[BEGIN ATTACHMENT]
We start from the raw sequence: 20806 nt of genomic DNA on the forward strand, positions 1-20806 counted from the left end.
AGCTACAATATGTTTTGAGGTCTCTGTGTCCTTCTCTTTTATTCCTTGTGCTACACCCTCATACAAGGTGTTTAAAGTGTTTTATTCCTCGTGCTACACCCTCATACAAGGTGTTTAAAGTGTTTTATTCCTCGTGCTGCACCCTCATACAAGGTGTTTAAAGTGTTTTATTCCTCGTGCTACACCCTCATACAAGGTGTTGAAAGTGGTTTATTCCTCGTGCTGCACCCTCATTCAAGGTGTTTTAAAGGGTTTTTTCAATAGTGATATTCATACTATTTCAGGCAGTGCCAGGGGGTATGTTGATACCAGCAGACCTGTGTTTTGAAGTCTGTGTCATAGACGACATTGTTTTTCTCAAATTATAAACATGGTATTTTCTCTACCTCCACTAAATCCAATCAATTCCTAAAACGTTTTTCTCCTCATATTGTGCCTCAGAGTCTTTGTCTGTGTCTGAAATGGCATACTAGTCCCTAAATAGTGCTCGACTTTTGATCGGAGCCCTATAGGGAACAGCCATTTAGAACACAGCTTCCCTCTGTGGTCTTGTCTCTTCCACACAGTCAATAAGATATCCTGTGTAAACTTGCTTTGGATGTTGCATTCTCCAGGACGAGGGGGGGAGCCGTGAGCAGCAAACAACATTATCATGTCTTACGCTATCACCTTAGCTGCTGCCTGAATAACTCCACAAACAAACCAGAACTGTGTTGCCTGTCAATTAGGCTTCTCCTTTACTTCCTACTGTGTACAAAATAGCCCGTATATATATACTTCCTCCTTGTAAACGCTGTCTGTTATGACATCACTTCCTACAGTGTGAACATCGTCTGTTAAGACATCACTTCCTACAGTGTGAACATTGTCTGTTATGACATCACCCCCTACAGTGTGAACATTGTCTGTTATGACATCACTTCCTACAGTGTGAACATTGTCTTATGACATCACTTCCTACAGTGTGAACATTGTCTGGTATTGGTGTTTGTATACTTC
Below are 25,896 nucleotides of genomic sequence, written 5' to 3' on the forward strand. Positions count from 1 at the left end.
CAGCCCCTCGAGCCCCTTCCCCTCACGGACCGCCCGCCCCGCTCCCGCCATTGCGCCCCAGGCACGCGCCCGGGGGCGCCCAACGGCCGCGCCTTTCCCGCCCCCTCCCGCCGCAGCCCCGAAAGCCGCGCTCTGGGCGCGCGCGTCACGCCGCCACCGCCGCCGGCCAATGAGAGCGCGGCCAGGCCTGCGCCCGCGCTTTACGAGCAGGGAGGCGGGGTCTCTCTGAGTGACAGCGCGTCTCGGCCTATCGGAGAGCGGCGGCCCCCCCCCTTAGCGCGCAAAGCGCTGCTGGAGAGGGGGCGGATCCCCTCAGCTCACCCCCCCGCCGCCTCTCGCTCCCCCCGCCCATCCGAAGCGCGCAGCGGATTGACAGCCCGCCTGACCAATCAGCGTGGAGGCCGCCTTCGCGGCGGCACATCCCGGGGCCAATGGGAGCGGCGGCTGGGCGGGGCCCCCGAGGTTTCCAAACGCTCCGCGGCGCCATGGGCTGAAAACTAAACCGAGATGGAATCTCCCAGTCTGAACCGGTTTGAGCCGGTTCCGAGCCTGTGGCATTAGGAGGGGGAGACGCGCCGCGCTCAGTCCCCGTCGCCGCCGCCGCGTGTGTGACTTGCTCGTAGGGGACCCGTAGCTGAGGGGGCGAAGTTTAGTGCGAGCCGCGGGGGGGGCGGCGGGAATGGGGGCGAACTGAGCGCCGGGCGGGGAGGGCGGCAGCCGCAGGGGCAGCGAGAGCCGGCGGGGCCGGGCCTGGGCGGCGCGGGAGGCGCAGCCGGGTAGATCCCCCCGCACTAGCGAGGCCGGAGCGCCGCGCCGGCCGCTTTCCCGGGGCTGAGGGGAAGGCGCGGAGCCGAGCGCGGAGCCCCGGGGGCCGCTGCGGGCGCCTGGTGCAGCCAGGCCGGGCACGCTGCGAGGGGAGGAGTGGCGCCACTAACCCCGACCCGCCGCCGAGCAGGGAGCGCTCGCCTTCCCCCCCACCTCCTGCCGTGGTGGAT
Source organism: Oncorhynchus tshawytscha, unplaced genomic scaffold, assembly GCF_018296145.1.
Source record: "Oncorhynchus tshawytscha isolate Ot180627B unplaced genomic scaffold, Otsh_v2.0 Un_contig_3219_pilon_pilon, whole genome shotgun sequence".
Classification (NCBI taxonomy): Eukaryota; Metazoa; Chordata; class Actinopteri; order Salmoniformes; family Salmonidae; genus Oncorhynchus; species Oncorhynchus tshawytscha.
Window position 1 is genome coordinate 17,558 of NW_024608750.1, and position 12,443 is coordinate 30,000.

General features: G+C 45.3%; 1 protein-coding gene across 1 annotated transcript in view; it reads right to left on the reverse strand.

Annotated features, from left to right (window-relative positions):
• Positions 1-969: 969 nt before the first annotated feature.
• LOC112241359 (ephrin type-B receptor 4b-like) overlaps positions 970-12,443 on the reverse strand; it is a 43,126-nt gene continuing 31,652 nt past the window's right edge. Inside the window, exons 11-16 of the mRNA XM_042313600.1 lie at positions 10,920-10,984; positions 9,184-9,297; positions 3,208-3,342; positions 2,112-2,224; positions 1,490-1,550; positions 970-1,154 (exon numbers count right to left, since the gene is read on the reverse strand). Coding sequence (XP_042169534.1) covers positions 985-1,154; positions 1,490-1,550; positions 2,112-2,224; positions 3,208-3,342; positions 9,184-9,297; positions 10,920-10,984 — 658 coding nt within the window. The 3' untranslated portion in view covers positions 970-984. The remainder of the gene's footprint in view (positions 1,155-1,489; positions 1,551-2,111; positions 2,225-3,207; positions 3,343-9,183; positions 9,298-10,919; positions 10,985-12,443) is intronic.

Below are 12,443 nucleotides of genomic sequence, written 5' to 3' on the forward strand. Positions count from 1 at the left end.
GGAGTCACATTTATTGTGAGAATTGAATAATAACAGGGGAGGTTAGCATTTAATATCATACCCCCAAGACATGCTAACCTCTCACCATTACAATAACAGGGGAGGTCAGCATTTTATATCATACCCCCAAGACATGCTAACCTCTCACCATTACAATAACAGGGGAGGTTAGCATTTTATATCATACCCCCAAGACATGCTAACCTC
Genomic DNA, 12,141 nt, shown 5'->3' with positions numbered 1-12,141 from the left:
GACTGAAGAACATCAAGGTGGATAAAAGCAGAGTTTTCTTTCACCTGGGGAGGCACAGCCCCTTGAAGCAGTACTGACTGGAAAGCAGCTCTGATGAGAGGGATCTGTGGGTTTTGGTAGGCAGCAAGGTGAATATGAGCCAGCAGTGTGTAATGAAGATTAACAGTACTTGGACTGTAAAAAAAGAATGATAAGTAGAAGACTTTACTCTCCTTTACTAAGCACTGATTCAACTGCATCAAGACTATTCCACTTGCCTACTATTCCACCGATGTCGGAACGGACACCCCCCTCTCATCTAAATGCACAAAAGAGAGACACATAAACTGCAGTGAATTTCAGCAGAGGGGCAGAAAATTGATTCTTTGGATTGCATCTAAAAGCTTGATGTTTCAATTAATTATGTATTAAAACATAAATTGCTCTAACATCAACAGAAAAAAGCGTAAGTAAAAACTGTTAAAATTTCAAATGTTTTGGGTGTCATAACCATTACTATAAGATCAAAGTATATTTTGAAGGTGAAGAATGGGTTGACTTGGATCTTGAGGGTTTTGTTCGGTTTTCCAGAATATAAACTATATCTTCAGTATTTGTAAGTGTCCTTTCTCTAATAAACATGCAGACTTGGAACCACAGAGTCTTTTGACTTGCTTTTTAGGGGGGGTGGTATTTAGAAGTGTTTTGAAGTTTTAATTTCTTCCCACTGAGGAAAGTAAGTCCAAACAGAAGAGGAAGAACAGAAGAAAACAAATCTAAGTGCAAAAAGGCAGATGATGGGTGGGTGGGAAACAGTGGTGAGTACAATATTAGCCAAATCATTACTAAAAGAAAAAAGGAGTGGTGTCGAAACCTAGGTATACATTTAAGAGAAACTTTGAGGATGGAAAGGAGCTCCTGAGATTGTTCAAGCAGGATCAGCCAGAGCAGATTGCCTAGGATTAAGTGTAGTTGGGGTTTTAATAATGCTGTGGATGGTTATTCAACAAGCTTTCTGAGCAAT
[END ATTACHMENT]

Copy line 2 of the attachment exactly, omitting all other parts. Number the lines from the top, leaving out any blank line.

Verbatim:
AGCTACAATATGTTTTGAGGTCTCTGTGTCCTTCTCTTTTATTCCTTGTGCTACACCCTCATACAAGGTGTTTAAAGTGTTTTATTCCTCGTGCTACACCCTCATACAAGGTGTTTAAAGTGTTTTATTCCTCGTGCTGCACCCTCATACAAGGTGTTTAAAGTGTTTTATTCCTCGTGCTACACCCTCATACAAGGTGTTGAAAGTGGTTTATTCCTCGTGCTGCACCCTCATTCAAGGTGTTTTAAAGGGTTTTTTCAATAGTGATATTCATACTATTTCAGGCAGTGCCAGGGGGTATGTTGATACCAGCAGACCTGTGTTTTGAAGTCTGTGTCATAGACGACATTGTTTTTCTCAAATTATAAACATGGTATTTTCTCTACCTCCACTAAATCCAATCAATTCCTAAAACGTTTTTCTCCTCATATTGTGCCTCAGAGTCTTTGTCTGTGTCTGAAATGGCATACTAGTCCCTAAATAGTGCTCGACTTTTGATCGGAGCCCTATAGGGAACAGCCATTTAGAACACAGCTTCCCTCTGTGGTCTTGTCTCTTCCACACAGTCAATAAGATATCCTGTGTAAACTTGCTTTGGATGTTGCATTCTCCAGGACGAGGGGGGGAGCCGTGAGCAGCAAACAACATTATCATGTCTTACGCTATCACCTTAGCTGCTGCCTGAATAACTCCACAAACAAACCAGAACTGTGTTGCCTGTCAATTAGGCTTCTCCTTTACTTCCTACTGTGTACAAAATAGCCCGTATATATATACTTCCTCCTTGTAAACGCTGTCTGTTATGACATCACTTCCTACAGTGTGAACATCGTCTGTTAAGACATCACTTCCTACAGTGTGAACATTGTCTGTTATGACATCACCCCCTACAGTGTGAACATTGTCTGTTATGACATCACTTCCTACAGTGTGAACATTGTCTTATGACATCACTTCCTACAGTGTGAACATTGTCTGGTATTGGTGTTTGTATACTTC